Quality of Life of Canadian Neurosurgery Residents

Can J Neurol Sci. 2017 Dec 14:1-7. doi: 10.1017/cjn.2017.263. [Epub ahead of print]

Demographics, Interests, and Quality of Life of Canadian Neurosurgery Residents.



Neurosurgical residents face a unique combination of challenges, including long duty hours, technically challenging cases, and uncertain employment prospects. We sought to assess the demographics, interests, career goals, self-rated happiness, and overall well-being of Canadian neurosurgery residents.


A cross-sectional survey was developed and sent through the Canadian Neurosurgery Research Collaborative to every resident enrolled in a Canadian neurosurgery program as of April 1, 2016.


We analyzed 76 completed surveys of 146 eligible residents (52% response rate). The median age was 29 years, with 76% of respondents being males. The most popular subspecialties of interest for fellowship were spine, oncology, and open vascular neurosurgery. The most frequent self-reported number of worked hours per week was the 80- to 89-hour range. The majority of respondents reported a high level of happiness as well as stress. Sense of accomplishment and fatigue were reported as average to high and overall quality of life was low for 19%, average for 49%, and high for 32%. Satisfaction with work-life balance was average for 44% of respondents and was the only tested domain in which significant dissatisfaction was identified (18%). Overall, respondents were highly satisfied with their choice of specialty, choice of program, surgical exposure, and work environment; however, intimidation was reported in 36% of respondents and depression by 17%.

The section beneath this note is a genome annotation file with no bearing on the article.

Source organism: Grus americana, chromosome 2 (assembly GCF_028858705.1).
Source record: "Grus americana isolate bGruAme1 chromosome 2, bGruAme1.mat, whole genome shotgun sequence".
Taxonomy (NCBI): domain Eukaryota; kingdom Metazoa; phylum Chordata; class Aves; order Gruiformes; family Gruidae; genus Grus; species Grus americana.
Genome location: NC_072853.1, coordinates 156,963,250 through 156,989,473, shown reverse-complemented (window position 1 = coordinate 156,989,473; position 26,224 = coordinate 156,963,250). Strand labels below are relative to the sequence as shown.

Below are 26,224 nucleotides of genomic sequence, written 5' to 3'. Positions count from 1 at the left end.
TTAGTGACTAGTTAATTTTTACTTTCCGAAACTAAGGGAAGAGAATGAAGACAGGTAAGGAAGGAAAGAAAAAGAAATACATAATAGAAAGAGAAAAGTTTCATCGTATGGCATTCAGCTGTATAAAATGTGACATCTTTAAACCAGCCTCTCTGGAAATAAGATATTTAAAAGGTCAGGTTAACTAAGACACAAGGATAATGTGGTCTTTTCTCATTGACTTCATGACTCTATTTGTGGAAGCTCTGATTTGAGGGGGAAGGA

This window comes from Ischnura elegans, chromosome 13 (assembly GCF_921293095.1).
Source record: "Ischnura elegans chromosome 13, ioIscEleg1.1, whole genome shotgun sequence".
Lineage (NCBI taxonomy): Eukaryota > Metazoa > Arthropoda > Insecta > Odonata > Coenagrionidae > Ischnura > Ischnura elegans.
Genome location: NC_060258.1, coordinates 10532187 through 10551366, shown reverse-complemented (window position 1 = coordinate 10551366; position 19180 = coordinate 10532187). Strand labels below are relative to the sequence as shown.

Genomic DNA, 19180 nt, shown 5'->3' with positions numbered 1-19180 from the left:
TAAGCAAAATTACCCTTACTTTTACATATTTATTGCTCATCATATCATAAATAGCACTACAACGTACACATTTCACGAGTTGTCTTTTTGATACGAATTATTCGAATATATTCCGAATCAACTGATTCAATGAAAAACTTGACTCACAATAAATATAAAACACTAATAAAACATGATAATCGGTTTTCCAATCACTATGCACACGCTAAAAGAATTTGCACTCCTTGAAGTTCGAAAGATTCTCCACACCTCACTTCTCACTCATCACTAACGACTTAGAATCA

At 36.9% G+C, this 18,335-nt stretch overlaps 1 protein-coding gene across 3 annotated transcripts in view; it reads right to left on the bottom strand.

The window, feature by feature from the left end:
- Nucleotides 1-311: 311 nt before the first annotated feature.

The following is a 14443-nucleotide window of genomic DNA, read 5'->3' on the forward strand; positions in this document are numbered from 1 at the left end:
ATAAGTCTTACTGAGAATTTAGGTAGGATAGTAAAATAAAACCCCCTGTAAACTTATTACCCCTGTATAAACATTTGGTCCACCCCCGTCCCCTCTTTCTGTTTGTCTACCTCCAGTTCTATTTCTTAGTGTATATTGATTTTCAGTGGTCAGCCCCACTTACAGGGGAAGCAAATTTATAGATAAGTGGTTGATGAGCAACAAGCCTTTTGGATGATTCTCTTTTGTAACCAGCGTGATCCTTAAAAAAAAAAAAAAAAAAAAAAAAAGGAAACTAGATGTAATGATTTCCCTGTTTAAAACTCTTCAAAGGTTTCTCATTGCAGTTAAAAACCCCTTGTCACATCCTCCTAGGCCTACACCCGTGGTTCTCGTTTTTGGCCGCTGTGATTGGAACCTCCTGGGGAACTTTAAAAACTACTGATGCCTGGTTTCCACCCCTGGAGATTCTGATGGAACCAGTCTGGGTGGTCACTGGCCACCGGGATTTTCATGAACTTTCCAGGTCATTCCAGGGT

Despite a challenging residency and high workload, the majority of Canadian neurosurgery residents are happy and satisfied with their choice of specialty and program. However, work-life balance, employability, resident intimidation, and depression were identified as areas of active concern.


Workload; fellowship; happiness; quality of life; satisfaction









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